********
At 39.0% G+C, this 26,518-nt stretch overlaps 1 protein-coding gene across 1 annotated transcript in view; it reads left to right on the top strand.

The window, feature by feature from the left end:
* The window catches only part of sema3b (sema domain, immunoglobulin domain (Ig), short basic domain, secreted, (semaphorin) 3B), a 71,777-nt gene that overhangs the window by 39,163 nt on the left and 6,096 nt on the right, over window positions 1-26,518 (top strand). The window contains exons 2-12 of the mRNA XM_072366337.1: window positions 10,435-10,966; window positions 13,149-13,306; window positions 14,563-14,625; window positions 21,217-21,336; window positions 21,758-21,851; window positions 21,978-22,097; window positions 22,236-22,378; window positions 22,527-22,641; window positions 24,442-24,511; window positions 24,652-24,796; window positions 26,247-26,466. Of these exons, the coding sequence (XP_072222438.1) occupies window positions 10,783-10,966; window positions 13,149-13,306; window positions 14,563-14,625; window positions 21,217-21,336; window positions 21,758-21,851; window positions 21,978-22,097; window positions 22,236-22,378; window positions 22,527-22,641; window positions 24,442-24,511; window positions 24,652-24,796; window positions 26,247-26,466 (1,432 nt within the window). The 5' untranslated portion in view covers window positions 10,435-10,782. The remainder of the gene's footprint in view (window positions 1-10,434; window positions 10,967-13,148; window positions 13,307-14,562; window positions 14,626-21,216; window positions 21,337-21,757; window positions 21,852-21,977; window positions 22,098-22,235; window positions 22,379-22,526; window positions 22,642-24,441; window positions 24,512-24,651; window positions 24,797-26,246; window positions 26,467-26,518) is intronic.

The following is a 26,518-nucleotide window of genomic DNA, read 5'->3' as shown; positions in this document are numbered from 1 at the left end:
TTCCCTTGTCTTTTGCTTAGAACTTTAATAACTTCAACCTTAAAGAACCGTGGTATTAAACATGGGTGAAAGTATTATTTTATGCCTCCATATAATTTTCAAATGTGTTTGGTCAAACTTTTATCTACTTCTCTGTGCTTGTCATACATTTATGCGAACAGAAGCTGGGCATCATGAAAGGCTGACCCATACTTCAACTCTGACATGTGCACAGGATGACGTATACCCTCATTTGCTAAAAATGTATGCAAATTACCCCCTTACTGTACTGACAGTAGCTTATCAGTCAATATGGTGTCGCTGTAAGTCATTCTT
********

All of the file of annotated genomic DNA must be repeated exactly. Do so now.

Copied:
At 39.0% G+C, this 26,518-nt stretch overlaps 1 protein-coding gene across 1 annotated transcript in view; it reads left to right on the top strand.

The window, feature by feature from the left end:
* The window catches only part of sema3b (sema domain, immunoglobulin domain (Ig), short basic domain, secreted, (semaphorin) 3B), a 71,777-nt gene that overhangs the window by 39,163 nt on the left and 6,096 nt on the right, over window positions 1-26,518 (top strand). The window contains exons 2-12 of the mRNA XM_072366337.1: window positions 10,435-10,966; window positions 13,149-13,306; window positions 14,563-14,625; window positions 21,217-21,336; window positions 21,758-21,851; window positions 21,978-22,097; window positions 22,236-22,378; window positions 22,527-22,641; window positions 24,442-24,511; window positions 24,652-24,796; window positions 26,247-26,466. Of these exons, the coding sequence (XP_072222438.1) occupies window positions 10,783-10,966; window positions 13,149-13,306; window positions 14,563-14,625; window positions 21,217-21,336; window positions 21,758-21,851; window positions 21,978-22,097; window positions 22,236-22,378; window positions 22,527-22,641; window positions 24,442-24,511; window positions 24,652-24,796; window positions 26,247-26,466 (1,432 nt within the window). The 5' untranslated portion in view covers window positions 10,435-10,782. The remainder of the gene's footprint in view (window positions 1-10,434; window positions 10,967-13,148; window positions 13,307-14,562; window positions 14,626-21,216; window positions 21,337-21,757; window positions 21,852-21,977; window positions 22,098-22,235; window positions 22,379-22,526; window positions 22,642-24,441; window positions 24,512-24,651; window positions 24,797-26,246; window positions 26,467-26,518) is intronic.

The following is a 26,518-nucleotide window of genomic DNA, read 5'->3' as shown; positions in this document are numbered from 1 at the left end:
TTCCCTTGTCTTTTGCTTAGAACTTTAATAACTTCAACCTTAAAGAACCGTGGTATTAAACATGGGTGAAAGTATTATTTTATGCCTCCATATAATTTTCAAATGTGTTTGGTCAAACTTTTATCTACTTCTCTGTGCTTGTCATACATTTATGCGAACAGAAGCTGGGCATCATGAAAGGCTGACCCATACTTCAACTCTGACATGTGCACAGGATGACGTATACCCTCATTTGCTAAAAATGTATGCAAATTACCCCCTTACTGTACTGACAGTAGCTTATCAGTCAATATGGTGTCGCTGTAAGTCATTCTT